Effects of display heterogeneity on visual search efficiency are well documented (Duncan & Humphreys, 1989). Even when searching a clearly distinguishable feature singleton, attentional salience falls down with heterogeneity of distractors (e.g., Santhi & Reeves, 2004). It is presumed that the visual system is able to preattentively separate heterogeneous features to homogenous subsets and attend each subset serially to find a singleton. The issue we addressed in our study was as follows: How does the visual system process heterogeneous sets that can’t be clearly distinguished? Theoretically, it should conjoin all heterogeneous items under the same subset representation and a singleton, therefore, would become more salient despite large heterogeneity. In our visual search task observers searched for an odd-sized target (either small, or large) among 13, 25, or 37 differently sized items. There were two homogenous conditions: (1) all distractors were of medium or (2) opposite size (e.g., large distractors with small targets and vice versa). Above, two heterogenous conditions were tested. In one such conditions all distractors were of (3) medium and opposite sizes (the difference between medium and each opposite size were clearly distinguishable ). Finally, in condition (4) four transition sizes filled the gap between medium and opposite distractors providing six heterogeneous sizes. We found in the result near parallel pattern of search performance in all positive conditions. The fastest detection was predictably found for homogenous displays with opposite sizes. The slowest detection was found for two distinct sizes of distractors. The intermediate efficiency was found for both medium homogenous and heterogeneous sets with transition sizes. RTs were substantially the same in these two conditions. This suggests that the visual system does fail to separate such transitional sets to subsets and treat them as a unitary perceptual entity opposing to a singleton (despite large heterogeneity and wide range of differences).
The word superiority effect (Cattell, 1886) is discussed in psychology for more than a century. However, a question remains whether automatic word processing is possible without its spatial segregation. Our previous studies of letter search in large letter arrays containing words without spatial segregation revealed no difference in performance and eye movements when observers searched for letters always embedded in words, never embedded in words, or when there were no words in the array (Falikman, 2014; Falikman, Yazykov, 2015). Yet both the percentage of participants who noticed words during letter search and their subjective reports whether words made search easier or harder significantly differed for target letters within words and target letters out of words. In the current study, we used the Processes Dissociation Procedure (Jacoby, 1991) to investigate whether words are processed implicitly when observers search for letters. Two groups of participants, 40 subjects each, performed 1-minute search for 24 target letters (either Ts, always within words, or Hs, always out of words) in the same letter array of 10 pseudorandom letter strings, 60 letters each, containing 24 Russian mid-frequency nouns. After that, they filled in two identical word-stem completion forms, each containing the same 48 word beginnings (24 for words included in the array). First, the participants were instructed to use words that could appear in the search array ("inclusion test"), then – to avoid using such words ("exclusion test"). Comparison of conscious and unconscious processing probabilities revealed no difference between them (with the former not exceeding 0.09 and the latter not exceeding 0.11), no difference between the two conditions, and no interaction between the factors. This allows concluding that, despite of subjective reports, words embedded in random letter strings are mostly not processed either explicitly or implicitly during letter search, and that automatic unitization requires spatial segregation.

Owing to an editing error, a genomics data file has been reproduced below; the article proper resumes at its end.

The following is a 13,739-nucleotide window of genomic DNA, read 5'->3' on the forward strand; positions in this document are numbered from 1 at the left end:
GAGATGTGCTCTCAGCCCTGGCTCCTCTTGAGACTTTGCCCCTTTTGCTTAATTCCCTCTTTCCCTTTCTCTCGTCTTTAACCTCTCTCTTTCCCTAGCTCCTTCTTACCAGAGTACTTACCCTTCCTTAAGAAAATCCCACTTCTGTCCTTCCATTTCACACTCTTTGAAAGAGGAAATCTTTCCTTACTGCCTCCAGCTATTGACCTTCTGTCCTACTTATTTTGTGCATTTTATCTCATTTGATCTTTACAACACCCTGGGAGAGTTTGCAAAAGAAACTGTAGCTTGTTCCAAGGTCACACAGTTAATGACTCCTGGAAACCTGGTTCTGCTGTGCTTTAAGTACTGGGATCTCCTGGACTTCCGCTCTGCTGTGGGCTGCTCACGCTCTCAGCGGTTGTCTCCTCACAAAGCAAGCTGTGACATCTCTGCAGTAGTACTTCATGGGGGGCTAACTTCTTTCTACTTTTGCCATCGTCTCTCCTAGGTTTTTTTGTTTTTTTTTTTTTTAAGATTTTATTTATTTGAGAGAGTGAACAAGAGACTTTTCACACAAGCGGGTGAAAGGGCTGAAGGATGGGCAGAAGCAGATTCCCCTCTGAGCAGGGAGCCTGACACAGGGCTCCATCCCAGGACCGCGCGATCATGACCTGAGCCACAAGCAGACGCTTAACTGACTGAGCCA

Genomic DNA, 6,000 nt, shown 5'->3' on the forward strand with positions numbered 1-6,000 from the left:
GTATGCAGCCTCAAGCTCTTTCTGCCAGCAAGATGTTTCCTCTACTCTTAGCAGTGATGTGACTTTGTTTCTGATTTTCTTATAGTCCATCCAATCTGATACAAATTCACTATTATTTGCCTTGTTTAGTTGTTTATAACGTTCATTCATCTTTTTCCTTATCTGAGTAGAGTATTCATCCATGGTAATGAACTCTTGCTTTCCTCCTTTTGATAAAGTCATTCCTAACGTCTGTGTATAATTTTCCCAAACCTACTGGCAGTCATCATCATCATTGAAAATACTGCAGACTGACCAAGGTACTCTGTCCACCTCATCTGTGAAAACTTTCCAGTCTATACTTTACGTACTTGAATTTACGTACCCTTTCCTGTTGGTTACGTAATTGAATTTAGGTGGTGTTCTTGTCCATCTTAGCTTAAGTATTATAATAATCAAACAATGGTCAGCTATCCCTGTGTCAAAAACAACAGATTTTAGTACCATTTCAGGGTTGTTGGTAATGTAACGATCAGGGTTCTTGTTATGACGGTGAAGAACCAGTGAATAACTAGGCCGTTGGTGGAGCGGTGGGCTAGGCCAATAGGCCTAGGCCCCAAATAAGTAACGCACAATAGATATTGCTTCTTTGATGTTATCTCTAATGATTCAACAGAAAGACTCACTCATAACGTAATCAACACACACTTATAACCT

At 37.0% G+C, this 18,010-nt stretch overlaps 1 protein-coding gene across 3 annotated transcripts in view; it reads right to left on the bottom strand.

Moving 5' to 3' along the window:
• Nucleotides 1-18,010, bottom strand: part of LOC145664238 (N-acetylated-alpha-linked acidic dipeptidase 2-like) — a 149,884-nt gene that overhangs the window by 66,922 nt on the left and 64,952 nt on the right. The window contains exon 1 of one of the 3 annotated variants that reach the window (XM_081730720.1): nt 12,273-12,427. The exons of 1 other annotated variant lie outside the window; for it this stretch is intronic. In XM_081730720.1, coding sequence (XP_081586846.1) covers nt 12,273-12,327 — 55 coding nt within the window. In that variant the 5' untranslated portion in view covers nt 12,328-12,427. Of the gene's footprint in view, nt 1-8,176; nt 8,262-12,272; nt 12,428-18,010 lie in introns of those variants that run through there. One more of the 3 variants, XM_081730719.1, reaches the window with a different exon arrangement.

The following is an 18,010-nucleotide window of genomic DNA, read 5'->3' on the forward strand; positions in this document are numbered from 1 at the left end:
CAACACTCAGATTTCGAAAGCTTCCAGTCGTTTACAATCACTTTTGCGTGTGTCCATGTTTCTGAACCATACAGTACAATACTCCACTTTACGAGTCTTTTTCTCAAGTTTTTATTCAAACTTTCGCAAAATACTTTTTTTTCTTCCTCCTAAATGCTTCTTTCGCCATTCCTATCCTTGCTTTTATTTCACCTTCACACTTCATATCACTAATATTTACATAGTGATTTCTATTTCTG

Four experiments were performed to examine the hypothesis that abstract, nonspatial, statistical representations of object numerosity can be used for attentional guidance in a feature search task.Participants searched for an odd-colored target among distractors of one, two, or three other colors. An enduring advantage of large over small sets (i.e., negative slopes of search functions) was found, and this advantage grew with the number of colored subsets among distractors. The results of Experiments 1 and 2 showed that the negative slopes cannot be ascribed to the spatial grouping between distractors but can be partially explained by the spatial density of the visual sets. Hence, it appears that observers relied on numerosity of subsets to guide attention. Experiments 3a and 3b tested the processes within and between color subsets of distractors more precisely. It was found that the visual system collects numerosity statistics that can be used for guidance within each subset independently. However, each subset representation should be serially selected by attention. As attention shifts from one subset to another, the “statistical power” effects from every single subset are accumulated to provide a more pronounced negative slope.